AIR FILTER for Motorcycle, Maintenance and Advice

Air is one of the three essential elements to generate the explosion inside the cylinder which, in turn, generates the movement of the engine . The other two elements are the fuel and the spark , which gives it, in this case, the spark plug . The engine sucks all the air it can from the environment where it is working, so the air filter must allow as much air as possible to pass to the explosion chamber, but preventing impurities that travel suspended in it, especially dust , from passing . If on a road motorcycle it is key to have a good filter, in a mountain one it is vital, because it works immersed in dust and dirt.

In the event that an air filter becomes clogged due to dirt , the air flow that reaches the engine’s intake system would be significantly reduced , creating an imbalance in the optimum mixture of air and fuel that feeds the engine and in the one that has to have more gasoline than air. The lack of the latter would prevent the fuel from fully igniting during the combustion phase. The direct consequence would be the reduction of engine power. It would also slow throttle response and make the engine hotter than desired. If the air filter were to become completely clogged, the engine would be unable to ignite the fuel at all and would stall. We recommend that you know how a 4-stroke and 2-stroke engine works .

The air filter of a motorcycle is made up of a filter element that rests on a plastic, rubber or metal frame. The element itself can be made of a number of different materials: folded paper, cotton fiber, wire mesh, or foam. Let’s see them all:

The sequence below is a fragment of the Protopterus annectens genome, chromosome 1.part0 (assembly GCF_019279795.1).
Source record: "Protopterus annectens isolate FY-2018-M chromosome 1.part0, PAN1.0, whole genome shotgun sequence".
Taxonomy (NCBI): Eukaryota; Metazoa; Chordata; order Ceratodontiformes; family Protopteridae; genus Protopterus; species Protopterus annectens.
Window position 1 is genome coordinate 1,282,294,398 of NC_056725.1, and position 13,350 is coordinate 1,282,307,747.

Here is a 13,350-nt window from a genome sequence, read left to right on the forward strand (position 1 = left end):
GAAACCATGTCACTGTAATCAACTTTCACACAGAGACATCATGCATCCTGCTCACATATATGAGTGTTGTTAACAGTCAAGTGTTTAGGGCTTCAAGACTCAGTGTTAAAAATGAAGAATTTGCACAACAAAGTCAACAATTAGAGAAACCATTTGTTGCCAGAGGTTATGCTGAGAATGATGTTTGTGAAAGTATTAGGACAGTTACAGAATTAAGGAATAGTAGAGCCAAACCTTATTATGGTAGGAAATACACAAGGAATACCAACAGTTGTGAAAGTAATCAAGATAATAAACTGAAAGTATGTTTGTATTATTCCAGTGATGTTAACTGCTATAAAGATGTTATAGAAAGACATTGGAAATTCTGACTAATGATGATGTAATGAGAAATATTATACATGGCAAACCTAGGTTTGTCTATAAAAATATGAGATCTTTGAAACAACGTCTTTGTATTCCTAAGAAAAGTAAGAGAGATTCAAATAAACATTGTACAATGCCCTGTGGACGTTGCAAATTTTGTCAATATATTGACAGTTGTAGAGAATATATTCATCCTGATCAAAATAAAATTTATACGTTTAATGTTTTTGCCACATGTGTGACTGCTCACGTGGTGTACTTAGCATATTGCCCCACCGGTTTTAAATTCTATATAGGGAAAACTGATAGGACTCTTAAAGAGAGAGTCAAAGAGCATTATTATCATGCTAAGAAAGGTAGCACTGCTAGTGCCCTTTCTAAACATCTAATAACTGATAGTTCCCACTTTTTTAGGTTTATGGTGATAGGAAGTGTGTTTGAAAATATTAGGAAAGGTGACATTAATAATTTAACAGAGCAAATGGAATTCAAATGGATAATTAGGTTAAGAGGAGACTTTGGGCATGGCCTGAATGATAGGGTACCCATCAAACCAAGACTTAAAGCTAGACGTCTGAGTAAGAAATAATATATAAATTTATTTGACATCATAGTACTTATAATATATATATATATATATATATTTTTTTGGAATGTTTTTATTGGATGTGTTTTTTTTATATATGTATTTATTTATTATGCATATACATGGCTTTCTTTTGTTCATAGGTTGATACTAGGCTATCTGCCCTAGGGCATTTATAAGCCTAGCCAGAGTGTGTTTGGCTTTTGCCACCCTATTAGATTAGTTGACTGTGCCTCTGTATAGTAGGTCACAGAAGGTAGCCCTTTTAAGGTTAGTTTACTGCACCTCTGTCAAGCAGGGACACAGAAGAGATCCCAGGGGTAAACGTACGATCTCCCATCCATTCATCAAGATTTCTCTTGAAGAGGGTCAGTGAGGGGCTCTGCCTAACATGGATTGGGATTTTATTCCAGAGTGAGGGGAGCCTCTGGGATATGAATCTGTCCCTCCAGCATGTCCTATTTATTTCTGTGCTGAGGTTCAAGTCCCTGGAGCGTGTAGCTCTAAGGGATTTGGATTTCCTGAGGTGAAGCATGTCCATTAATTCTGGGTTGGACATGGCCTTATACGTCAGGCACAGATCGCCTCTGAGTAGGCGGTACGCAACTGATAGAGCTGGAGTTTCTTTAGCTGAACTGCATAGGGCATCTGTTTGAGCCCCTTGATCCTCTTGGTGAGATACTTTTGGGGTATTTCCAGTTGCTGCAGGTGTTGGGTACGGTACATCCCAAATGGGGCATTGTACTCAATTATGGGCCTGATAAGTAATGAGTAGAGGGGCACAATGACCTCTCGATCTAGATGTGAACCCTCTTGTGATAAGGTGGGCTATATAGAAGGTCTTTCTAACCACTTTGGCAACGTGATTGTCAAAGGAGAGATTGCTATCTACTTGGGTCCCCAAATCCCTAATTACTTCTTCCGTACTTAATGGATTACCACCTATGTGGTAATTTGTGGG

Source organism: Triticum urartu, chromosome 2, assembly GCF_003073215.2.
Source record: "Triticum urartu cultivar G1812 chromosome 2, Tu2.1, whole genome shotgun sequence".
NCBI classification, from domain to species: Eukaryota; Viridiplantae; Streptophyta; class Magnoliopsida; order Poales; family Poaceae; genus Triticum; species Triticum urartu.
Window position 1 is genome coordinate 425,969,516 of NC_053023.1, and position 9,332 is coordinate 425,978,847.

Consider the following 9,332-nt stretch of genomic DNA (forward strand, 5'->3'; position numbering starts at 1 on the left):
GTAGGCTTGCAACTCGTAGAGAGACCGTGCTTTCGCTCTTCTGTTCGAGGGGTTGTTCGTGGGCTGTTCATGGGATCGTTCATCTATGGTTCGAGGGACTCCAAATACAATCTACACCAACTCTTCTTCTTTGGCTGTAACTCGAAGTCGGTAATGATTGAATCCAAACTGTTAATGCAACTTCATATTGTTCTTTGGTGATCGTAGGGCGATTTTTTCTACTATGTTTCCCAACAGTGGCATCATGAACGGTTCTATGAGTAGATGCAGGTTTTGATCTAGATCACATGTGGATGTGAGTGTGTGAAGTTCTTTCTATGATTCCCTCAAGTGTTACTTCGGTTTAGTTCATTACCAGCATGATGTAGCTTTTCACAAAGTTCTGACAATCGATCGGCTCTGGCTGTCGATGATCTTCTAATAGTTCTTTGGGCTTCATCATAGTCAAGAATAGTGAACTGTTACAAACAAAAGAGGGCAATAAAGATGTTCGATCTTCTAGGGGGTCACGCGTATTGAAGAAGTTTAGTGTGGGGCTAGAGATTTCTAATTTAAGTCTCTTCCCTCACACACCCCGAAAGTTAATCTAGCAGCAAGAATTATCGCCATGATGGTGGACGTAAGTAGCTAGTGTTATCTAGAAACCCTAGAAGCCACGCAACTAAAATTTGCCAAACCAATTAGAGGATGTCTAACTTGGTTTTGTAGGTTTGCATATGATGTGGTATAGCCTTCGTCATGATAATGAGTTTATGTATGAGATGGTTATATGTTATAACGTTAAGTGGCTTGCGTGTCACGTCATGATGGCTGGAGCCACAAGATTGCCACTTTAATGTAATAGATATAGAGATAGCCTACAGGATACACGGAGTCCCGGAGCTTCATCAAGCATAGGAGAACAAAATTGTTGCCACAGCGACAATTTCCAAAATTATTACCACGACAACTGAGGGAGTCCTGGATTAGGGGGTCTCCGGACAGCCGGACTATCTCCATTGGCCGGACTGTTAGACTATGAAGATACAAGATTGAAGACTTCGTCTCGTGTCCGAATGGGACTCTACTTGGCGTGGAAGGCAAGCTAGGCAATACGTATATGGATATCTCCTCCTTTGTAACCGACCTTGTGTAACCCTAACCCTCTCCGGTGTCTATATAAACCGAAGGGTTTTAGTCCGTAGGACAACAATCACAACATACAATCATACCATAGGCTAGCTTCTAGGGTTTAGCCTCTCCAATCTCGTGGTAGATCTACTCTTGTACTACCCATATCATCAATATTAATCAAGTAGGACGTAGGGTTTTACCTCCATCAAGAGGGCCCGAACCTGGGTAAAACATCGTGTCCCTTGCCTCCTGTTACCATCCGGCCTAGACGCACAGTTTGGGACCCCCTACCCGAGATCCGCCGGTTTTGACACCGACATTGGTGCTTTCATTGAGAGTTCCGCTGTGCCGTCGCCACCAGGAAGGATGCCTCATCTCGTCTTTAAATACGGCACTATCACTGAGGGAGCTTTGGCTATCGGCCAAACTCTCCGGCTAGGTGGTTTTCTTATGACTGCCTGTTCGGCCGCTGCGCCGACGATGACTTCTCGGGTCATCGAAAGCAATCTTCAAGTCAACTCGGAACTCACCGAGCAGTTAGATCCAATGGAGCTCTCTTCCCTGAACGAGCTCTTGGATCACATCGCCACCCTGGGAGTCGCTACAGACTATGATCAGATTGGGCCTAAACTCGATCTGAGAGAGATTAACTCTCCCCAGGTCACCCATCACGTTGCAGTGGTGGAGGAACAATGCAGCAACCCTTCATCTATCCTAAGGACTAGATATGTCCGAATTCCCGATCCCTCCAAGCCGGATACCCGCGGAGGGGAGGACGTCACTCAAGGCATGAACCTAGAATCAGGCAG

Index of contents

Types of motorcycle air filters

maintenance motorcycle air filter

#1 Foam Air Filter

The foam air filter is the most used on off road, although it is also mounted on some road motorcycles. It is made of foam or synthetic sponge, divided into several layers. This material must be impregnated with a specific oil , which is responsible for retaining airborne dust particles that have been trapped in the foam cells as the air passes through them. When the foam filter is very dirty, it must be cleaned with specific products and greased again so that it continues to fulfill its function, and reinstall it on the motorcycle.

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#2 Paper Cartridge Air Filter

Many road bikes often use an accordion-shaped paper cartridge as an air filter. The main advantages of paper over foam are its price and the fact that they have a significantly higher useful filter surface, even if they are of the same size, thanks to the folding technique. The most notable downside they have is their maintenance. They cannot get wet, therefore, when they are dirty they can only be cleaned by blowing them with pressurized air, and it is not always easy to do so. Therefore, they must be replaced frequently.

#3 Textile air filter

Another option that the industry offers us is the washable textile air filter . It is made of layers of cotton gauze, four to six, placed between two aluminum meshes to which they are folded and oiled. It has a function similar to that of foam but a filtering capacity superior even to that of paper, which allows a greater entry of air into the intake flow with the result of an increase in acceleration and horsepower of the engine. In addition, they have almost identical maintenance to foam filters, so their useful life is much longer than other filters. According to K&N Filters, inventor of cotton filters, these have a useful life of about 50,000 miles between cleanings, depending on driving conditions. In many cases more than the life of the motorcycle itself.

Motorcycle air filter maintenance